I’d say even at that price it’s worth it – they have put in a lot of effort over the last few years to make the areas around the visitor centre and in particular the information and some of the events child-friendly, but the place is big enough to get away from all that too, since it is clustered around the visitor centre, cafe and shop.

    View over the Scrape part of the reserve

    In general spending time in Nature doesn’t cost you anything other than the cost of getting there, but they have worked hard to make this accessible and certainly if you’re coming from a distance it’s worth the price of entry because they have concentrated a lot here. I wasn’t after anything in particular, just a whiff of Spring and a load of birds, what’s not to like?

    Spring seems to come earlier at Minsmere. At home there are still a few winter visitors like Redwings in the trees and very few birds singing, other than our indefatigable Robin. At Minsmere I was greeted almost immediately with a Chaffinch in full song, which is the first I’ve heard this year

    The main feature of the reserve is the Scrape, which is a very shallow lake filled with brackish water. At the beginning of World War 2 the farmland around Minsmere was abandoned to the sea to make it more challenging for a German invasion of the East coast. These defences is still there in the form of anti-tank defences

    Minsmere concrete cubes – anti-tank defences on the sand dunes facing the sea from 1940

    The flooding helped more welcome invaders though, the iconic Avocet started breeding again in the flooded region in 1947, and they are still there

    The Avocet, with its upswept bill-tip

    It’s about a three-mile walk around the Scrape, and there’s a right racket from all the birds on the islands in the Scrape. Many of the gulls and waders breed there, though it’s the gulls that make most of the noise

    Birds on an island in the Scrape

    and this is a quiet time for them, they get a lot louder later on in the year! It wasn’t particularly windy today, but the sea sounded good with long rolling waves

    the North Sea at Minsmere

    If you arrive in the morning at Minsmere and the sun is shining, then it is worth going clockwise round the Scrape (ie first head off from the visitor centre via the reedbed of North Wall by following the signs to East Hide. That way you have the light behind you rather than in your face, and it sort of follows you round if you take your time. The furthest point in the sluice – in Summer it is a good place to see swallows. I had indeed enjoyed seeing them close up in previous years

    but I hadn’t realised they nested inside the sluice! A lot of water goes through this, it’s a terribly noisy place to make a home, but they don’t seem to mind the row.

    and on the way back I got to hear one of these guys – this loud sound is made by something the size of a sparrow, the Cetti’s Warbler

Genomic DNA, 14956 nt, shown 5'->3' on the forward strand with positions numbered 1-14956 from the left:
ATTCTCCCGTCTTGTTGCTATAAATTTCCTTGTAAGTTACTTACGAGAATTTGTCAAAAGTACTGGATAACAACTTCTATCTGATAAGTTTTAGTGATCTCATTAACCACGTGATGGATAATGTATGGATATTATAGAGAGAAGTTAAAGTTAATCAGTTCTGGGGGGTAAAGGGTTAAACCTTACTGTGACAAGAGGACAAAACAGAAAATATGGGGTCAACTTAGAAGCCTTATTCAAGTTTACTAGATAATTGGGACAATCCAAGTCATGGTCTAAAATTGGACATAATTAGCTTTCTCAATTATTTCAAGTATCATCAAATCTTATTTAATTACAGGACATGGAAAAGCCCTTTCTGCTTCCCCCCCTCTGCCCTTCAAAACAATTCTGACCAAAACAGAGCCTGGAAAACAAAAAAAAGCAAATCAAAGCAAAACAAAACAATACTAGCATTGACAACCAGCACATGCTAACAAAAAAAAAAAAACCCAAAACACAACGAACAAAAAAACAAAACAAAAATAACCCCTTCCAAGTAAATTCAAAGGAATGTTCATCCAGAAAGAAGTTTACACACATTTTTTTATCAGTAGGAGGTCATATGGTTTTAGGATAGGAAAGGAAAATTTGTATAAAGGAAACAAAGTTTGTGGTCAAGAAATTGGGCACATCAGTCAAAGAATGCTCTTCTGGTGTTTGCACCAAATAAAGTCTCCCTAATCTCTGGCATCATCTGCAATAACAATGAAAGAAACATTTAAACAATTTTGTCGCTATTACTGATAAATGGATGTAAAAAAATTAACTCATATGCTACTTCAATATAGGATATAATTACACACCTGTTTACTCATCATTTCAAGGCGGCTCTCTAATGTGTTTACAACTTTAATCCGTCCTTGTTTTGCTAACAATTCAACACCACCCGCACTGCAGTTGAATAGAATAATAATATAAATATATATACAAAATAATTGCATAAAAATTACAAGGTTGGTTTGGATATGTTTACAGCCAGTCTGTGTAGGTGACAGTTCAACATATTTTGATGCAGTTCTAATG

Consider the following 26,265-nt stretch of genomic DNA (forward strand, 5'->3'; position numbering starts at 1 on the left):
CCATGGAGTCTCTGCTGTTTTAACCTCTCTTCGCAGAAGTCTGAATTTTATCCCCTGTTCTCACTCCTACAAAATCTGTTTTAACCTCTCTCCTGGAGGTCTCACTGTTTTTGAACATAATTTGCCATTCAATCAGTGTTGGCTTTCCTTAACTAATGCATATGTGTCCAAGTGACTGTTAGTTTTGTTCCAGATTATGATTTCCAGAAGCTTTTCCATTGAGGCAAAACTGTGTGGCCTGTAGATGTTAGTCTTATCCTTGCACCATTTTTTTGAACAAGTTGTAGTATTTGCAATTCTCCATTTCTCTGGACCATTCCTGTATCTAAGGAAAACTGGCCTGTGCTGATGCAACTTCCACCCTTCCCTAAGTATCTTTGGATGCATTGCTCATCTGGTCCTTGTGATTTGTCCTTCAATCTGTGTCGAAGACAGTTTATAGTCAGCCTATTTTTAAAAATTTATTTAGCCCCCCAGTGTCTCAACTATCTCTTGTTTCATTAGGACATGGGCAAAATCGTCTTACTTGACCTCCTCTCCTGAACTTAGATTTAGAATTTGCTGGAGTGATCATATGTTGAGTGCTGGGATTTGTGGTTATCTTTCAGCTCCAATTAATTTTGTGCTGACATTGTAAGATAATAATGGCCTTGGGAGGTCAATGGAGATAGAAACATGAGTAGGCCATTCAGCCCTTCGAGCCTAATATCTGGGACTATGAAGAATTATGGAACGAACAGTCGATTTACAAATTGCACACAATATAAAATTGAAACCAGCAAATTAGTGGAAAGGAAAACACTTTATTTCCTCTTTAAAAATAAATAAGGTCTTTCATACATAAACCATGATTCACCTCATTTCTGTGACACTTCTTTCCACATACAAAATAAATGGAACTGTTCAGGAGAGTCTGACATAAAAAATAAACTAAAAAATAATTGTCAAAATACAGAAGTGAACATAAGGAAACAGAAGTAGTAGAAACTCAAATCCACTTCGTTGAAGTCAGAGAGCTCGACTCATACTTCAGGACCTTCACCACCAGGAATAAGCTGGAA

Minsmere is a welcoming place, they go out of their way to highlight interesting stuff and there were some volunteer guides posted near a couple of adders lurking in the undergrowth. It was a bit cold for them, but they were out of hibernation and coiled up, although in the drab winter skins, so the devil’s own job to spot. I didn’t feel totally good about being a couple of yards away from a venomous snake, but it was worth a gander at some coiled trouble with the trademark flickering forked tongue. It was a good end to a morning reminding myself of better ways to spend a day than going to work 😉

    Minsmere is just off the A12, about 80 miles from London.  Visitors from London might like to stay at Southwold for a pleasant weekend break, which is only a little bit further up the A12.

    Minsmere at the RSPB website and on Twitter. That’s about the first worthwhile use of Twitter that I’ve discovered, kind of fitting in the case of a bird reserve 😉

    3 Mar 2017, 8:02pm
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  • Papers please – the early retiree as identity cleanskin

    Mortgage – check. PAYE – check. Credit card loans – check. In my wage slave days I threw off enough data crumbs to feed the data harvesting operation that has grown into the identity check industry. There’s a creeping centralisation and authoritarian streak to finance these days, due to the odious Know Your Customer (KYC) regulatory burden. In a curious reversal of the burden of proof, banks can freeze/shut down your accounts, and the ancients rights of the Magna Carta do not apply and you do not get due process – the bank will refuse to confirm of deny anything about the account. This is why you should never have all your liquid cash in one bank account, I have three although I use one mostly, but the others have savings and current accounts ready to roll should I lose access to that. I have never had an account frozen, but the authoritarianism goes deeply against the principles of habeas corpus I was taught at school, that in theory an Englishman has the right to hear in court the trumped up charges held against him. It just doesn’t apply.

    However, for some reason I increasingly have pain with the KYC regulations. I got into a massive fight with Betfair betting exchange in my abortive foray into matched betting when they took my money but decided they didn’t want to release the deposit, never mind the winnings because they couldn’t confirm I existed. Clearly I was not their typical gambling customer. I believe this general grief is the penalty of not being a wage slave, not using a mobile phone on a regular basis, and it being several years since I owed anyone any money. I can’t be found in mortgage records, and while I have three credit cards I haven’t changed these for nearly ten years, and my bank accounts are all old. I am a fail on MSE’s Credit club which makes me think that a thin file with Experian is my problem –